Distribution patterns of the representatives of the Nitrosospira cluster are less clearly definable. The existence of at least nine species could be established and a taxonomic structure within the cluster was indicated by different morphology of the cells as well as by different G+C contents of the DNA [29]. Ecophysiologically sufficiently discriminating characteristics are missing as yet and differentiation among species via molecular approaches is not easy due to the very close relationship between the species of this cluster. Obviously the members of this assemblage represent a phylogenetically very young branching not sufficiently reflected in 16S rRNA gene sequences. Nevertheless, the distribution patterns are different between the two species of the genus Nitrosolobus on the one side and the species of the other two genera, Nitrosospira and Nitrosovibrio, on the other side. 16 of a total of 20 isolates of Nitrosolobus existing in our collection originate from neutral agricultural soils. In contrast, most of our 63 strains of Nitrosospira and Nitrosovibrio were obtained from natural and often acid soils (heathlands, grasslands, forest soils), from rocks (natural as well as building stones) and, occasionally, from oligotrophic freshwater. If strains have been isolated from agricultural soils, these soils without exception have been acid (generally the pH was between 4 and 6). Another distinguishing characteristic is the ability of urease-positive strains of Nitrosospira and Nitrosovibrio to exist in acid soils at pH values around 4 [30,31. This property seems to be missing with urease-positive strains of Nitrosolobus. Members of the Nitrosospira cluster were also found to be ubiquitous in natural soils via molecular methods [32]. However, it seems not to be possible at present to distinguish among Nitrosolobus and the other two genera of this cluster, Nitrosospira and Nitrosovibrio, via PCR-assisted methods. Several molecular ecological investigations have led to the suggestion that members of the Nitrosospira cluster generally might be the most ubiquitously distributed ammonia-oxidizers in nature [3234. However, in many of these PCR-assisted analyses an underestimation of the actual abundance of representatives of Nitrosomonas obviously has been caused by insufficient coverage of the primers used [28]. From other molecular investigations, the existence of a marine Nitrosospira species (or group of species) is indicated [35,36. However, these observations have not yet been proved by the isolation of a representative.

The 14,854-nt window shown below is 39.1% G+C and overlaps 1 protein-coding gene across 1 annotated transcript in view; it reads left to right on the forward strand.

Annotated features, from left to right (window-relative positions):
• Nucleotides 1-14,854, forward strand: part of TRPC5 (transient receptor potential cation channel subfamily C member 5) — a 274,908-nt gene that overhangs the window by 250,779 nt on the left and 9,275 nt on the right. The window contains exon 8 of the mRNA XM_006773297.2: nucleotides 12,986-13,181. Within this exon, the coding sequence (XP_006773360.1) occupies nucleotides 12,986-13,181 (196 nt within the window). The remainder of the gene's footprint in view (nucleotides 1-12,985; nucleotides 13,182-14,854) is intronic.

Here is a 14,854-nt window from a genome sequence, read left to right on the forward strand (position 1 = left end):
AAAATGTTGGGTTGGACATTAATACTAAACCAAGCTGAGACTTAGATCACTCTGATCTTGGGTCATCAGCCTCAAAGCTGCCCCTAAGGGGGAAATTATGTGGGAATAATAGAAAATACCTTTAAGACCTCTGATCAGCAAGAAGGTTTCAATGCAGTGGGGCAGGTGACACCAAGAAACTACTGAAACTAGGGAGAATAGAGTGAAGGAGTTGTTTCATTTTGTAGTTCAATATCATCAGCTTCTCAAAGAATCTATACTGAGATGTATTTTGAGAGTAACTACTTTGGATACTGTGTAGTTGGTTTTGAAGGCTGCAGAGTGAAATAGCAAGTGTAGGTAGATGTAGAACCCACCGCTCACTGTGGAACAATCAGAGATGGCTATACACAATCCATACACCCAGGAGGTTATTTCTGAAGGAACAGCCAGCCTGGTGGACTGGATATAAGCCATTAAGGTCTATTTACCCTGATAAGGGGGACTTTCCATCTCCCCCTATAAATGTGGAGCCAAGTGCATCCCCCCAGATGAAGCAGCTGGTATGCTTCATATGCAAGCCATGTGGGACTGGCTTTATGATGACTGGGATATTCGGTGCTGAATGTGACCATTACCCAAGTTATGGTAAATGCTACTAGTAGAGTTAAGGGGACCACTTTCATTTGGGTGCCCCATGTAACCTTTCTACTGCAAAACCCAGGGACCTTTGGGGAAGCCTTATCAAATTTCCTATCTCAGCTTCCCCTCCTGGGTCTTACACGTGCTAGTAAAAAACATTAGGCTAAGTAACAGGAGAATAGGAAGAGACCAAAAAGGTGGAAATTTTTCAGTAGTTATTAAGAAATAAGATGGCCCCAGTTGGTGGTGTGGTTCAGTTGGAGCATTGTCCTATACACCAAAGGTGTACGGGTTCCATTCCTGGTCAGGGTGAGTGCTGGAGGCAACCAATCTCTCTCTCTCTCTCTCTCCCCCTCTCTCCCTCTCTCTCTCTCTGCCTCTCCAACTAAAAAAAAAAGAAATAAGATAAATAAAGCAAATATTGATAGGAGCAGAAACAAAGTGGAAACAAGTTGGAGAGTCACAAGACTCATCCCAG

The two representatives of the genus Nitrosococcus (γ subclass of the Proteobacteria) have a relatively strong salt requirement. The NaCl optimum was estimated to be 500 and 700 mM with N. oceani and N. halophilus isolates, respectively. The distribution of N. oceani seems to be restricted to marine environments. Strains of this species were repeatedly enriched and isolated from offshore waters of the North and South Atlantic Ocean. The distribution of N. oceani in marine environments has been confirmed by molecular analyses [37]. The cell density at these habitats was calculated to be less than one cell per liter [38]. As the Ks value for ammonia-oxidation is relatively high compared with the substrate concentrations in the open oceans [39], it might be of importance that urea can serve as an alternative energy source. Strains of the second species of this grouping, N. halophilus, were isolated from sediment samples from a salt lake in Saudi Arabia and a salt lagoon in the Mediterranean Sea. Only small amounts of inoculum were needed for successful enrichments. This indicates the higher cell density of ammonia-oxidizers in sediments most probably caused by higher levels of ammonia concentrations compared with the overlaying water column where the abundance of ammonia-oxidizers was calculated to be less than one cell per liter [38]. Urease activity is missing with both cultured N. halophilus isolates. In enrichment cultures, but not in pure cultures, the production of cell aggregates (cysts) was observed with N. oceani[38].

4.2 The lithotrophic nitrite-oxidizers

Among the lithotrophic nitrite-oxidizers the distribution of the single species lineages represented by Nitrococcus mobilis and Nitrospina gracilis, respectively, seem to be restricted to marine environments. The only strains kept in culture were isolated from the South Pacific and from the South Atlantic Ocean, respectively. In laboratory experiments neither of these strains were able to grow in freshwater mineral salts water even if NaCl was added [14]. Optimum growth was obtained in 70–100% seawater-based media. Evidence of the presence of these species in the environment via molecular techniques is missing as yet.